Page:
Today I replaced that string. According to the plate it was a 16. However the string on it was quite a bit smaller. When I put the new string on the tone/sustain was improved noticeably. I didn’t have a lot of time with it but it’s a little exciting.

But also frustrating. I don’t know how many strings are the wrong size in that problem area, but replacing potentially 20 or more notes doesn’t fill me with happiness!

I’ll investigate more when I’m there the next time.
Posted By: P W Grey

Re: Steinway D, improving sustain? - 06/21/19 04:39 PM

Certainly the thing was strung with all the wrong wire it's going to have a significant impact on tone and sustain.

I have seen idiot workmanship like that before.

Pwg
Posted By: jsilva

Re: Steinway D, improving sustain? - 06/22/19 06:56 PM

Idiot workmanship seems to describe every modifyable part of this piano... If changing the strings makes this piano sound better in that region it will be a big relief.

One thing I was wondering is if taking out all of that lead will weaken the key? There will be 4 or more empty holes in almost every key by the time I’m done. Do the holes need to be filled with something?
Posted By: BDB

Re: Steinway D, improving sustain? - 06/22/19 08:42 PM

You should be very cautious about removing weights.
Posted By: P W Grey

Re: Steinway D, improving sustain? - 06/22/19 10:39 PM

Personally, I would fill (glue) corresponding plugs of suitable wood on those holes. Yes, you do need some integrity. Pianotek sells plugs that work well.

I hope you're getting paid for all this.

Pwg
Posted By: jsilva

Re: Steinway D, improving sustain? - 06/23/19 03:41 AM

Thanks Pwg. I checked them out on Pianotek’s website. A little more expensive than I would have hoped but I should do it.

I am sort of being paid ... it’s a complicated story smile
Posted By: BDB

Re: Steinway D, improving sustain? - 06/23/19 04:03 AM

The drill bit supplier in the recent topic sells plug cutters.
Posted By: Ed McMorrow, RPT

Re: Steinway D, improving sustain? - 06/23/19 04:23 PM

With or without lead in a hole, the strength of the key is the same. The action response sure changes!
Posted By: jsilva

Re: Steinway D, improving sustain? - 06/23/19 11:12 PM

That makes sense Ed. Unless the leads are glued then they wouldn’t be adding any strength to the wood. So at least I’m not losing any key strength, although maybe I should put plugs in them at some point.

The keys I did take the lead out of do feel different, and better.
Posted By: jsilva

Re: Steinway D, improving sustain? - 07/07/19 03:23 PM

The other day I replaced more of the strings (with Mapes IGS) and the improvement in tone is very noticeable. Some of the notes have the wrong size string and some are ok, but the improvement is with every note. The poorest notes have a substantial improvement.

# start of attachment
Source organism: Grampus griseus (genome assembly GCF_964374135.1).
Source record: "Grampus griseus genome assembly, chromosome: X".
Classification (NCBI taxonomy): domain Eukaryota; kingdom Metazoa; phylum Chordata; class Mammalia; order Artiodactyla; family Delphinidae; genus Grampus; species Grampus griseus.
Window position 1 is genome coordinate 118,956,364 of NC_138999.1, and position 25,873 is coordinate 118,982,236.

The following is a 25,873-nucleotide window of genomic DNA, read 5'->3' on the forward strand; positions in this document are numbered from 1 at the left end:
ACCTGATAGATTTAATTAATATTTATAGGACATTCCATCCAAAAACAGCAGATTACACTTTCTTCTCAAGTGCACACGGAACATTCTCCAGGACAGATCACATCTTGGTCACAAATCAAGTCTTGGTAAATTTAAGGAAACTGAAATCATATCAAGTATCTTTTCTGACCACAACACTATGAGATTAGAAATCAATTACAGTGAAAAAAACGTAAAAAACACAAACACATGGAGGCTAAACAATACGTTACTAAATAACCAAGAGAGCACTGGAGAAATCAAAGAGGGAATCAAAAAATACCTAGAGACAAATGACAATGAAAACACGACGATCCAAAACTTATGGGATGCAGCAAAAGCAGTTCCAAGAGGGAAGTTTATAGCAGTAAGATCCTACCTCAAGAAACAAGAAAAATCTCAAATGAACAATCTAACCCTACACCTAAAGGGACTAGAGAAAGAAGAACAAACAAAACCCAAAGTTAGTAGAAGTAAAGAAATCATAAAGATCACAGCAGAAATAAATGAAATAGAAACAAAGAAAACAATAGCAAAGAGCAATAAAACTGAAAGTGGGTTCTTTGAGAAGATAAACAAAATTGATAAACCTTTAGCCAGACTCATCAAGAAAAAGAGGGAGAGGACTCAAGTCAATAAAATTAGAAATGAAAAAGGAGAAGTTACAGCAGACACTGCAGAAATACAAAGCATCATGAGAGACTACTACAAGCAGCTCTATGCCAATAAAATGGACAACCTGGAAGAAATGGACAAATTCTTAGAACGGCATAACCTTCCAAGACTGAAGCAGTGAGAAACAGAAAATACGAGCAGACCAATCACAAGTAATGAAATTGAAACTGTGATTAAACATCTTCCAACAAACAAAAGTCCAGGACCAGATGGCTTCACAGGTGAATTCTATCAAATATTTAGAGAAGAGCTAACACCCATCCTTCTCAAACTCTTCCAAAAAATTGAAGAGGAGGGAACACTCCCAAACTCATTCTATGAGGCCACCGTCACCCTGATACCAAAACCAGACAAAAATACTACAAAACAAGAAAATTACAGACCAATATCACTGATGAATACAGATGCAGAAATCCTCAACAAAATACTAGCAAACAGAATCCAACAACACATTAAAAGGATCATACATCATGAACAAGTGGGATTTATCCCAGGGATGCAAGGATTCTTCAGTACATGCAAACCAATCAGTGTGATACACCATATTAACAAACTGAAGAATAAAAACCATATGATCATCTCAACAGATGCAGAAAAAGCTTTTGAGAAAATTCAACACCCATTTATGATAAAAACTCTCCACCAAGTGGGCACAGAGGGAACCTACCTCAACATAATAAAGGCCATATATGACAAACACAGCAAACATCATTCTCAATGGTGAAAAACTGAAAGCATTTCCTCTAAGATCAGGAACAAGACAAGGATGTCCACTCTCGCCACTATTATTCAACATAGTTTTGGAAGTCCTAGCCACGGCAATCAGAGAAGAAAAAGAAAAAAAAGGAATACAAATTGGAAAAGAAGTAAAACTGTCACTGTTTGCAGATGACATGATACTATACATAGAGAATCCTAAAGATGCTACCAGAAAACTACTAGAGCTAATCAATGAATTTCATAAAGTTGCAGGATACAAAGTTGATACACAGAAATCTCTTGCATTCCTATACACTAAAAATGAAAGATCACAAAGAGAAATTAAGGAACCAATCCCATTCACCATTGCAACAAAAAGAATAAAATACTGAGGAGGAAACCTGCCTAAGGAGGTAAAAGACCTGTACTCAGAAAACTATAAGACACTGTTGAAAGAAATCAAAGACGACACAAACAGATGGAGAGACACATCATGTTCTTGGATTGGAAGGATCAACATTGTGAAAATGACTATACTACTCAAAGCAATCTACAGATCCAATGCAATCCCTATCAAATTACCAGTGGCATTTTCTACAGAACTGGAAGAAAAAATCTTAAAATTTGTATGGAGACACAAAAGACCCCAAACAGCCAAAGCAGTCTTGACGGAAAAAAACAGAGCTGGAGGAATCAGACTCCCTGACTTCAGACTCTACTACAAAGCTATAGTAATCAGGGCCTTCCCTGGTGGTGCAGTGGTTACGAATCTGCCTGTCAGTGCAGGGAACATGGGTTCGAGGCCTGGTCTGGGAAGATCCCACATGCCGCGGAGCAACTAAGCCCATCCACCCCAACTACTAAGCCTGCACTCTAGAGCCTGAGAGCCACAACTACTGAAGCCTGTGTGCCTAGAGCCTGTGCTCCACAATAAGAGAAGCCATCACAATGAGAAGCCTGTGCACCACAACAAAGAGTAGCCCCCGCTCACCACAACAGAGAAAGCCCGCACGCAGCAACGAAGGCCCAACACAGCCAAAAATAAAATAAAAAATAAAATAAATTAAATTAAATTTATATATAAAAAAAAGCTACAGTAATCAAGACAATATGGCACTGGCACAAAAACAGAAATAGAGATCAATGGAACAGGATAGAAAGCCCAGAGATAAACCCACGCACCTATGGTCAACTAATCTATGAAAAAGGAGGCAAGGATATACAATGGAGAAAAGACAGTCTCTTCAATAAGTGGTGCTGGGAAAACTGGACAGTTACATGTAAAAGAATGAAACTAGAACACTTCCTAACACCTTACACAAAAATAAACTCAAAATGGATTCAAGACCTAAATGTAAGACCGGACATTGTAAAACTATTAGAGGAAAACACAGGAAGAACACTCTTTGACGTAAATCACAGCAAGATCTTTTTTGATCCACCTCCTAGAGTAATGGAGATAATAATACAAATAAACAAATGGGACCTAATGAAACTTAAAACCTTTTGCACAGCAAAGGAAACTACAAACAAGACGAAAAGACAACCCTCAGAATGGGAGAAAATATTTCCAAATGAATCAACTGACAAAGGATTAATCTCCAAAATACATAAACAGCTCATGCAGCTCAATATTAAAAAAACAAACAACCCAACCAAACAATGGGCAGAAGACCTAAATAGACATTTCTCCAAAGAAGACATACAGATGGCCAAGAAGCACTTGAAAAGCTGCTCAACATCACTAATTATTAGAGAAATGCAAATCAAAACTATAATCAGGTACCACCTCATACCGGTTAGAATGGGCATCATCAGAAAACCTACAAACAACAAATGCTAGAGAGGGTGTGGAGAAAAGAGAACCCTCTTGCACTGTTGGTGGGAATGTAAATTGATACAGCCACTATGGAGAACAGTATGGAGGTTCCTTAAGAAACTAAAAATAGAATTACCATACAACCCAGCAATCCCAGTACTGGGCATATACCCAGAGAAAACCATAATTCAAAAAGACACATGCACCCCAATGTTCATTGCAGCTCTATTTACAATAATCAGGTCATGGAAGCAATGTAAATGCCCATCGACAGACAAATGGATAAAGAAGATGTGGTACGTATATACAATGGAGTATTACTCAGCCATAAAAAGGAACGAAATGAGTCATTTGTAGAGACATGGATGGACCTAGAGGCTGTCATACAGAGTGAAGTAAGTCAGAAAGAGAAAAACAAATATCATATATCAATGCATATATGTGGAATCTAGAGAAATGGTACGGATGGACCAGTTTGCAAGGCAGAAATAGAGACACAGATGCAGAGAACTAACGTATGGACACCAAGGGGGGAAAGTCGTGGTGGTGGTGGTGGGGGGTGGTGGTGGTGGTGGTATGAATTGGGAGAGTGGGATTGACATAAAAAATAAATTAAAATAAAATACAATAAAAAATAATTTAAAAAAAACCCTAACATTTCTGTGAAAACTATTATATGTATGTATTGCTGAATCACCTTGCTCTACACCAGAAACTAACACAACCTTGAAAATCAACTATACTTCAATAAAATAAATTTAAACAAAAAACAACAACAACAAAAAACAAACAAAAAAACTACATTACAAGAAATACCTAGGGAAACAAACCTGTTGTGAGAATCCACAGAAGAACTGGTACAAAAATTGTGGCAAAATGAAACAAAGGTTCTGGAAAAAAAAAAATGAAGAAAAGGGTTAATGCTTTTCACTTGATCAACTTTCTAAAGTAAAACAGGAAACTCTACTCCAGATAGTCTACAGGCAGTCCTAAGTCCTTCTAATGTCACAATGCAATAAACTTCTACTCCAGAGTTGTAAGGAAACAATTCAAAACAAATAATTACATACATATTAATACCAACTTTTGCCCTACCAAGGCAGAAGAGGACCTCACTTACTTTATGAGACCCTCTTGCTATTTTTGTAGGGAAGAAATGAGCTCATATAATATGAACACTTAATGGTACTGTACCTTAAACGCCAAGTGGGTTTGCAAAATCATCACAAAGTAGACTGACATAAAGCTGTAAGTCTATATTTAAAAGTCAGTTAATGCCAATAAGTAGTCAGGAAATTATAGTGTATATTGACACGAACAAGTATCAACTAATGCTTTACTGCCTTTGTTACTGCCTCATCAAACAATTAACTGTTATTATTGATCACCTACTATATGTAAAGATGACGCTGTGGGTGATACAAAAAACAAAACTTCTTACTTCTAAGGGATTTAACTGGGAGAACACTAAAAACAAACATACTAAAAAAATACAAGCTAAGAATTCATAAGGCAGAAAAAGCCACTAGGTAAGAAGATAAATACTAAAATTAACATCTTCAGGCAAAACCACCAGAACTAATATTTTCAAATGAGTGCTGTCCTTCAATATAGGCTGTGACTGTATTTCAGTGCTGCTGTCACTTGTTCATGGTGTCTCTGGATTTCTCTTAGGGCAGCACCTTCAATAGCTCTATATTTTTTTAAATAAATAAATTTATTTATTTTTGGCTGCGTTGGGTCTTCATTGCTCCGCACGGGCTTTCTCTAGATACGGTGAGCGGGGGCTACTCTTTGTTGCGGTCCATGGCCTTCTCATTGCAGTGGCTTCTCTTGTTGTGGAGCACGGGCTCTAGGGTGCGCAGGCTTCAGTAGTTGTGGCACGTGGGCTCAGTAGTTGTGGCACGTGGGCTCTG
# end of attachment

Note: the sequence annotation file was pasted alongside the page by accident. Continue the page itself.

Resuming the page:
What a surprise! (To me, at least.)

I’m not the fastest at replacing strings so finishing up that range will take a while. Yet another thing I’m doing to the piano...
Posted By: jsilva

Re: Steinway D, improving sustain? - 08/15/19 02:17 AM

I was finally able to replace the strings in the ‘dead’ range with Mapes IGS. Sound is substantially improved! Almost finished with this piano...

[Linked Image]
Posted By: adamp88

Re: Steinway D, improving sustain? - 08/15/19 01:32 PM

Should've cleaned the plate when the strings were off. smile
Posted By: jsilva

Re: Steinway D, improving sustain? - 08/15/19 02:49 PM

Originally Posted by adamp88
Should've cleaned the plate when the strings were off. smile


Yes... smile Thanks for pointing that out. I do have a detailing brush that would at least get the dust out. Tonight is my last night doing serious work on the piano (voicing and finish regulation) so I’ll try to remember to bring it.
Posted By: Chernobieff Piano

Re: Steinway D, improving sustain? - 08/15/19 03:17 PM

Regarding sustain and the soundboards role.
I am in the process of rebuilding a Mason and Hamlin AA. I installed a new soundboard in it that focused on having a correct rib scale. The original board had a massive rib scale and the panel was also very thick. I'll admit that the original board sounded very good, and most people would have wanted to keep the original. My client knows my work and so wanted a new board. I installed a thinner panel, engineered the rib scale and my crew and myself could hardly believe the improvement in sustain. I usually do a tap test on the old board and then the new one to get a comparison. Most old boards sound like table tops until the plate is installed, and only then will they exhibit sustain. My new boards are sounding like timpani drums even loaded with the strings. On Steinways the main problem with no sustain in the questioned section is 3 fold as far as a soundboard is concerned. 1) excessive downbearing, usually 2 degrees. 2) Weak ribs, usually the 3rd and 4th ribs from the top are under-engineered. 3) Too thin a panel at the top treble sections. I even did a Chladni test of Steinway soundboards and even that test shows that Steinway's are too weak in the top sections, indicated by sand traveling to that area at a low frequency of 50hz. All of those factors contribute to poor sustain. Since every other part of the chain (strings , hammers) are built on top of the soundboard, the soundboard is the main culprit that has to be covered over by the other parts of the chain.
I am posting a comparison chart of 2 section modulus curves of a Steinway S. This shows the original and my new version. The chart clearly shows the weakness at ribs 8 and 7. -chris
[img]https://imgur.com/gallery/QcTPdgo[/img]
Posted By: jsilva

Re: Steinway D, improving sustain? - 08/15/19 11:03 PM

Thanks Chris smile In the case of this piano the issue I was experiencing was mainly due to someone putting too small of strings in that range. That is just one of several really strange things done to this poor piano!

With the correct size strings, and possibly to some extent the Treble Tone Resonator I installed a while back, the tone is much improved in that range.
© 2019 Piano World Piano & Digital Piano Forums